The pattern of perioperative use of personal electronic devices (PEDs) among anesthesia providers in the United States is unknown.
We developed a 31-question anonymous survey of perioperative PED use that was sent to 813 anesthesiologists, anesthesiology residents, and certified registered nurse anesthetists at 3 sites within one health system. The electronic survey assessed patterns of PED use inside the operating room (OR), outside the OR, and observed in others. Questions were designed to explore the various purposes for PED use, the potential impact of specific hospital policies or awareness of medicolegal risk on PED use, and whether PED was a source of perioperative distraction.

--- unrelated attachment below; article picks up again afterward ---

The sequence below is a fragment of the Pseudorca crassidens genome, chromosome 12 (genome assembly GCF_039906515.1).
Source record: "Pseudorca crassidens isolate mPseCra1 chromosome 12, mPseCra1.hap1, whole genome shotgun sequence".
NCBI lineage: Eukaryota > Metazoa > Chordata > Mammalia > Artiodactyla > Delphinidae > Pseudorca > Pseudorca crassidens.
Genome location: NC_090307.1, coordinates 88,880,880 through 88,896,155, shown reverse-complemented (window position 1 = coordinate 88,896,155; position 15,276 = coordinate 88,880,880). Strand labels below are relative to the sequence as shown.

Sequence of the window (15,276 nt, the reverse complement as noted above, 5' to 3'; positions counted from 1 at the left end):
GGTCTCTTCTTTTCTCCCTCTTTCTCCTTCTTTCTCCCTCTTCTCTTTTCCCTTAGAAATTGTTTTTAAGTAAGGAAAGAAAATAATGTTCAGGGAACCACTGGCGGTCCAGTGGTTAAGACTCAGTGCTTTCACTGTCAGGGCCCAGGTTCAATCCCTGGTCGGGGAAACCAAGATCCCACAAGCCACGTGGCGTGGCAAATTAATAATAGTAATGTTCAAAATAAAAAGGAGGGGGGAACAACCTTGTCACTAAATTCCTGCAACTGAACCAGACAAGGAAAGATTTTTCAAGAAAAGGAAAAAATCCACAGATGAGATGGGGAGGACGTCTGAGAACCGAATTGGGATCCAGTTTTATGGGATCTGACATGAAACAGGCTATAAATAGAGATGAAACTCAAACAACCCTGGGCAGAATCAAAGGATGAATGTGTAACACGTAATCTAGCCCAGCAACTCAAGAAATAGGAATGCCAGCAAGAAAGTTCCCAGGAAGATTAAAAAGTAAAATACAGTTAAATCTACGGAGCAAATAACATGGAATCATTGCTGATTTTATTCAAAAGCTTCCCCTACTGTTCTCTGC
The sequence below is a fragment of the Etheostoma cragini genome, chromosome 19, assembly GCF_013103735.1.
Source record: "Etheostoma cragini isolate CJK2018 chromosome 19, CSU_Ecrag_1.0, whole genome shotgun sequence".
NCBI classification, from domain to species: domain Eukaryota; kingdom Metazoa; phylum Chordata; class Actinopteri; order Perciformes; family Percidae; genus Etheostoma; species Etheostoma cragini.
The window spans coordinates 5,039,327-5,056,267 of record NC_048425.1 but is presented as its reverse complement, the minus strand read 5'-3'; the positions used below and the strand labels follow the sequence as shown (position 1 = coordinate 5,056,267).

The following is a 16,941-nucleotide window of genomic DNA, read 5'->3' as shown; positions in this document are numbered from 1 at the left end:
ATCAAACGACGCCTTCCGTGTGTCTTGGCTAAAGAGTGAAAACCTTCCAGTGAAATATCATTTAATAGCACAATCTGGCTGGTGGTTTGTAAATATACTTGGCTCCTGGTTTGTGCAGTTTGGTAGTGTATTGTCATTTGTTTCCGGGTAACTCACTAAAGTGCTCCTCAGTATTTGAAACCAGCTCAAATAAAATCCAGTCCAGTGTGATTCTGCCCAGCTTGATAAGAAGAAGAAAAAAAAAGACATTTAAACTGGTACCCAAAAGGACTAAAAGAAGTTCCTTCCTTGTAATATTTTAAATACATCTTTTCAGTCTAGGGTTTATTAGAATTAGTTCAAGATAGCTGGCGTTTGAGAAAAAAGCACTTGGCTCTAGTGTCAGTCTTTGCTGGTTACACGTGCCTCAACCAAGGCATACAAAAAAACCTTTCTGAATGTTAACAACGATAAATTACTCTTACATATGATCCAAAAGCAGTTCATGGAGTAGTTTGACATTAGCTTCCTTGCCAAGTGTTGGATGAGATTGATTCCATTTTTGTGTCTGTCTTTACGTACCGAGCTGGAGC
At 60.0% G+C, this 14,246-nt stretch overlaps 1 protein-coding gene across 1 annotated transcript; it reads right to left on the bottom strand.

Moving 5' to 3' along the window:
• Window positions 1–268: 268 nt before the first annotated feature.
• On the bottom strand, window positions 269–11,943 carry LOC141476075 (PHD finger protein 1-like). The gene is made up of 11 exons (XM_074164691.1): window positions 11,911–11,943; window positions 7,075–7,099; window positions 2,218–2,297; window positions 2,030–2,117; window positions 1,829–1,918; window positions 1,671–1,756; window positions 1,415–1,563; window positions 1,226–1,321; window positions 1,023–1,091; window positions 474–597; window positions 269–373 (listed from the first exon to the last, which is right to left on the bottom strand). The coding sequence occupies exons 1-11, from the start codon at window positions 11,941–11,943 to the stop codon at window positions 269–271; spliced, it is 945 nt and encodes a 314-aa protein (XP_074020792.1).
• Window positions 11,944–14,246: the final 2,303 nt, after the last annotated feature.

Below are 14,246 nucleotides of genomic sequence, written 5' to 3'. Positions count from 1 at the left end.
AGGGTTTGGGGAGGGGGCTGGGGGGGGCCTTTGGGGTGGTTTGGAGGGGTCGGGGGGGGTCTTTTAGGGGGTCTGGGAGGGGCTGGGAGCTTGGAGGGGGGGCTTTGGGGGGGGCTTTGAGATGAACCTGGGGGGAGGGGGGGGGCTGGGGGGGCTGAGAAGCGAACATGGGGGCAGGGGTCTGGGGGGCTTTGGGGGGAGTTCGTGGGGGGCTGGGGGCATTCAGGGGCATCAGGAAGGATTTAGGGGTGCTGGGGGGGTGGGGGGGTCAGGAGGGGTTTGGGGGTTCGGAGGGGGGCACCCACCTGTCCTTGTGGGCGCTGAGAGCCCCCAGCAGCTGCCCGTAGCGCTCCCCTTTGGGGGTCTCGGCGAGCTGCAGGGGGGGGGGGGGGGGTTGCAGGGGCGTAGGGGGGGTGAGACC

The overall survey response rate was 36.8% (n = 299). With regard to often/frequent PED activity inside the OR, 24% reported texting, 5% reported talking on the phone, and 11% reported browsing on the Internet. With regard to often/frequent PED activity outside the OR, 88% reported texting, 26% reported talking on the phone, and 63% reported browsing the Internet. With regard to often/frequent PED activity observed in others, 52% reported others texting, 14% reported others talking on the phone, and 34% reported others browsing the Internet. Two percent of respondents self-reported a distraction compared to 15% who had observed a distraction in others. Eighty percent of respondents recognized PED as a potential distraction for patient safety.
Our data reinforce that PED use is prevalent among anesthesia providers.